Connecticut Voice

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Comfortable In Their Own Skin

Feminizing Hormone Therapy Helps Many Trans Women Feel Like Themselves

By Jane Latus

Proverbially dissatisfied with their looks, cisgender women have no idea how lucky they are. For many transgender women, appearing as they envision themselves is essential to avoiding emotionally paralyzing dysphoria. And for many, especially trans women of color, looking “like a woman” may literally save their lives.

Trans women likely won’t find a fiercer advocate for their needs, or greater fan of their beauty, than Kathryn Tierney, medical director of the Transgender Medicine Program at Middlesex Health. “In our culture we do not do a very good job of celebrating the beauty of trans women. They are stunningly beautiful,” she says. “I hope in the future that trans women don’t have to look a certain way in order to be celebrated.”

Tierney is driven to ease the distress of the trans patients who come to her, and continually refueled by their life-changing – and sometimes lifesaving – successes.

“Success” in this field of medicine is helping trans patients “to feel like themselves for the first time. Or, even, to be seen by others as themselves,” says Tierney.

Success also is what Tierney’s patient Karleigh Webb, of New Britain, sees in the mirror. “What I saw in my head, I wanted to see reflected in my body,” says Webb, 49. “Now I look in the mirror and I like what I see.”

But appearing more feminine was just a start, says Webb. “The results of this process have really unlocked me as a person. I have confidence.”

Webb is one of approximately 1,200 trans patients at Middlesex Health, which offers a comprehensive range of care including primary care, hormonal therapy, behavioral health services, continence and pelvic health, gender transition surgery, physical rehabilitation, infectious disease testing and treatment, and voice therapy.

Webb sees Middlesex’s Emily Mellor, a nurse practitioner specializing in endocrinology, and primary care physician Kristen Donato. Webb also is contemplating obtaining the services of Middlesex’s nutritionist; Webb is an athlete who is continually looking to boost her health and performance.

Webb calls her providers at Middlesex an integral part of “Team Karleigh” and says she chose Middlesex because “their reputation preceded them. You have people who are well-versed in health care, but also in what trans people go through. And they listen to you. That’s one of the greatest things about them. With them, I’m more empowered to be an active participant in my own health care.”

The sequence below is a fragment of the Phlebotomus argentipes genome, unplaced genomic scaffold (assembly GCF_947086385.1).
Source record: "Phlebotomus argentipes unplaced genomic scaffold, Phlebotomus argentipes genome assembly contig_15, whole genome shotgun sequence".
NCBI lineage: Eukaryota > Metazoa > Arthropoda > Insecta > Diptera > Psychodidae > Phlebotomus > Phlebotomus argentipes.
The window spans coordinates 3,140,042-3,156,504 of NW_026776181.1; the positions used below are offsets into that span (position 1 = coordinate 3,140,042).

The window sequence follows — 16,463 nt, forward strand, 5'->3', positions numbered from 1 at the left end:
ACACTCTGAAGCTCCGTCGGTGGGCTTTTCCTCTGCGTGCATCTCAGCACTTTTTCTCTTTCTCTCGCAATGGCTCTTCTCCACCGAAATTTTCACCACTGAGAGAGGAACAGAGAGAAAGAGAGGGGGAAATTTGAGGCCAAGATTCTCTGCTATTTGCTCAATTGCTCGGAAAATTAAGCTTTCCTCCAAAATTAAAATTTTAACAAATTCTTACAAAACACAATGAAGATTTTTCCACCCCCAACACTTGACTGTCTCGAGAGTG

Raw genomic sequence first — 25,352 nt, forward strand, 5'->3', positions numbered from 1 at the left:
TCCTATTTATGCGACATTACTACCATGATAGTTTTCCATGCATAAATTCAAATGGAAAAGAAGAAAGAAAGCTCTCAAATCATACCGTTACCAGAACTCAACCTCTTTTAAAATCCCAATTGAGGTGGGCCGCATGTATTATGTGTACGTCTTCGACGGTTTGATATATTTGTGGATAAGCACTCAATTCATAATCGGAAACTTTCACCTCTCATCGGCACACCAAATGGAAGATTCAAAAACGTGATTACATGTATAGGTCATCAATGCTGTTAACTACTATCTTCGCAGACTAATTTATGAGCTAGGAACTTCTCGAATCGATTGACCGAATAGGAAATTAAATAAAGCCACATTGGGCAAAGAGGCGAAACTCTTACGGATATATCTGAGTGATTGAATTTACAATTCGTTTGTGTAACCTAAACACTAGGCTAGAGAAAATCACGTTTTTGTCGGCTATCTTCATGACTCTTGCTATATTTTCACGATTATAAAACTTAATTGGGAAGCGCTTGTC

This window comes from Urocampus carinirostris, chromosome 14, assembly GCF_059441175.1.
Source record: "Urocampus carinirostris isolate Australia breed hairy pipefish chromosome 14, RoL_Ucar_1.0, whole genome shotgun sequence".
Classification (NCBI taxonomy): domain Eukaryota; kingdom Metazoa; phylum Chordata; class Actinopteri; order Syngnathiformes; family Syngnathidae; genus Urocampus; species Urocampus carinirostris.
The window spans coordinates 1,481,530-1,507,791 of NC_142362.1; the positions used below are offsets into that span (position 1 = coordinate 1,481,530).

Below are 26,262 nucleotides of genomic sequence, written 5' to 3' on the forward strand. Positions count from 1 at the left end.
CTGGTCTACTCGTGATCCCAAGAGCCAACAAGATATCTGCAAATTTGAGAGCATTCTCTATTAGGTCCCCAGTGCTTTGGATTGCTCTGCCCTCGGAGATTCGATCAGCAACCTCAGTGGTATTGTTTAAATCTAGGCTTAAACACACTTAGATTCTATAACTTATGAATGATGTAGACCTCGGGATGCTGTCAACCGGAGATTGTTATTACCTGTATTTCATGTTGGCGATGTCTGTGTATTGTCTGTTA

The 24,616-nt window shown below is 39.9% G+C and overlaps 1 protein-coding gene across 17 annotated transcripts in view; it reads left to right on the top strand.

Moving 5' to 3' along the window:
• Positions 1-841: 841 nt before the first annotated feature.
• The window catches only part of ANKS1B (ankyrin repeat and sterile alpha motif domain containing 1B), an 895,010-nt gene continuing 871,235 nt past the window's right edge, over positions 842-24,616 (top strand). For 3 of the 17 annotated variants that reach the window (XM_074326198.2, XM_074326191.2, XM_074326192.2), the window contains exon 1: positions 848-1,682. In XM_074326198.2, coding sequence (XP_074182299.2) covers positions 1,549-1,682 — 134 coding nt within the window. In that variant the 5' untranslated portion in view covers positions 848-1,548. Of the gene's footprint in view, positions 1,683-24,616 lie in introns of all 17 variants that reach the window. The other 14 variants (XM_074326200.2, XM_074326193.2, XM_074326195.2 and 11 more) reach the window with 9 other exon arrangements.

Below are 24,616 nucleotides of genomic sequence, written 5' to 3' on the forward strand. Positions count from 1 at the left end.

“They Need to be Themselves”

Feminizing hormone therapy is just one component of the care Middlesex provides, but it is crucial for the women who receive it.

“The gist is that they need to be themselves,” says Tierney. Most patients receiving feminizing hormone therapy are between the ages of 18 and 30, she says, but “I’ve seen patients as young as 16 and as old as 80 begin hormones. The older you are, we’re looking at multiple complications, but sometimes gender dysphoria outweighs the other risks.”

Not all trans women want to take feminizing hormones, and some may go on and off them for personal reasons, including changing circumstances and identity fluctuations. For those who take them, feminizing hormones can reduce gender dysphoria and emotional distress, and improve social functioning, sexual satisfaction and quality of life.

As of press time in late October, at least 28 trans women had been murdered so far in 2020. According to the Human Rights Campaign (HRC), advocates have never seen such a high number at this point in the year since it began tracking this data in 2013. At least 20 transgender women were murdered in 2019.

Tierney is motivated by the determination, desperation and bravery of the trans women she sees. “A lot of my older patients have been waiting for their parents to die, or their kids to grow old, or to retire” before beginning estrogen,” she says. “It’s incredible to see the lengths they will go to protect others,” she says, before taking care of their own needs.

She also sees patients who are eager to begin hormones, but who live or work in unsafe situations. Patients’ entire circumstances – not just their medical ones – have to be factored into their care, says Tierney.

Before starting a patient on hormone therapy, says Tierney, “The most important thing to know is safety – physical and emotional. We need to know that beginning hormones is safe in the situation they’re in, and that they have the support they need.”